The US Centers for Disease Control and Prevention recently updated its science brief on COVID-19 vaccines currently authorized for emergency use (Pfizer-BioNTech, Moderna, and Johnson & Johnson), in which the agency synthesized the latest clinical trial data available through July 24, 2021. Data were added on vaccine efficacy and effectiveness against SARS-CoV-2 infection and SARS-CoV-2 variants, including the now dominant Delta variant. In the slides below, we summarize the key takeaways for primary care.
All 3 authorized vaccines (Pfizer, Moderna, and J&J) have been found effective against COVID-19, including serious outcomes of severe disease, hospitalization, and death.
Evidence suggests persons fully vaccinated with an mRNA vaccine are less likely than unvaccinated persons to acquire SARS-CoV-2 or to transmit it to others.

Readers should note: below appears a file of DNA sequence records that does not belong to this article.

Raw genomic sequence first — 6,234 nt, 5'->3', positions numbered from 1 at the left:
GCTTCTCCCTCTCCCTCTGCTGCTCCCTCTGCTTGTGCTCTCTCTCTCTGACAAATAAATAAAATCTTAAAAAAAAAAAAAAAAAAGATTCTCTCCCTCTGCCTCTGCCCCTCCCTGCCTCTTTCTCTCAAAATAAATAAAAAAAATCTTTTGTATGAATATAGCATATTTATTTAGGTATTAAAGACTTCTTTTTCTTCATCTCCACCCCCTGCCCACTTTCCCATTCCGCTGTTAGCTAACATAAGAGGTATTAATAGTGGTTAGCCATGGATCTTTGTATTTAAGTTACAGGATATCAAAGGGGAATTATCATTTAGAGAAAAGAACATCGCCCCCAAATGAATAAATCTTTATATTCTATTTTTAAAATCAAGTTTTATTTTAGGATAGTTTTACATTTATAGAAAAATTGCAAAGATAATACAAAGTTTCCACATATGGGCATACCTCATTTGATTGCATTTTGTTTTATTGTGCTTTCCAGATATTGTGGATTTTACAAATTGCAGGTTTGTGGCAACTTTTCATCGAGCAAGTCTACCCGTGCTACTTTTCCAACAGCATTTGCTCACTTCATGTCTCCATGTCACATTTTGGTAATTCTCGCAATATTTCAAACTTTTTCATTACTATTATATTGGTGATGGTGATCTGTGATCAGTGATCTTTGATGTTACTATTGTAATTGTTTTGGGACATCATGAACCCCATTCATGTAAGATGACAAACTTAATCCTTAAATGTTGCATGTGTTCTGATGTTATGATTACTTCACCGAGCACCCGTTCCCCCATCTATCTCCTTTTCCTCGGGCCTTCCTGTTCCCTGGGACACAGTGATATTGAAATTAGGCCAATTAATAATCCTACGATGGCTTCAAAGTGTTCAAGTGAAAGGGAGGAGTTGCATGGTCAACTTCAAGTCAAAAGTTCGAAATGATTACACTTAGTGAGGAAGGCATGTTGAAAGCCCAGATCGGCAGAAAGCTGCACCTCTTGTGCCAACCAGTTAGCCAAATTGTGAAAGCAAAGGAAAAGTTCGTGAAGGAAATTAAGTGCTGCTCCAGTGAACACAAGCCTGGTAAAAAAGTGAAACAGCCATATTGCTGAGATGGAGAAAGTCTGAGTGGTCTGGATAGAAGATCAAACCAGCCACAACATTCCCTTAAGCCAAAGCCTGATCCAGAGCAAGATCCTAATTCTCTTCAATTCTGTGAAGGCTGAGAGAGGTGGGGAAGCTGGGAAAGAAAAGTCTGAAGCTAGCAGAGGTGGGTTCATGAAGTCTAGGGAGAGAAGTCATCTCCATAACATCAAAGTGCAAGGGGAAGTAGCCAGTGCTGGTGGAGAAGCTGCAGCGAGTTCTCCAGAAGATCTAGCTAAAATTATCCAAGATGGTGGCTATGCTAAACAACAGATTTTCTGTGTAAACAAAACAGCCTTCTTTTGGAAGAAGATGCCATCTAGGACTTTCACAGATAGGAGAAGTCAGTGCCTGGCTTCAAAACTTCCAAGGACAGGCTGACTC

All currently authorized COVID-19 vaccines have demonstrated high efficacy against SARS-CoV-2 infection severe enough to require hospitalization and against COVID-19-associated mortality.
Preliminary data from clinical trials among adults aged ≥18 years suggest COVID-19 vaccination protects against symptomatic and may also protect against asymptomatic infection.
No studies have compared efficacy between any of the authorized COVID-19 vaccines in the same study population at the same time, making comparisons of efficacy difficult.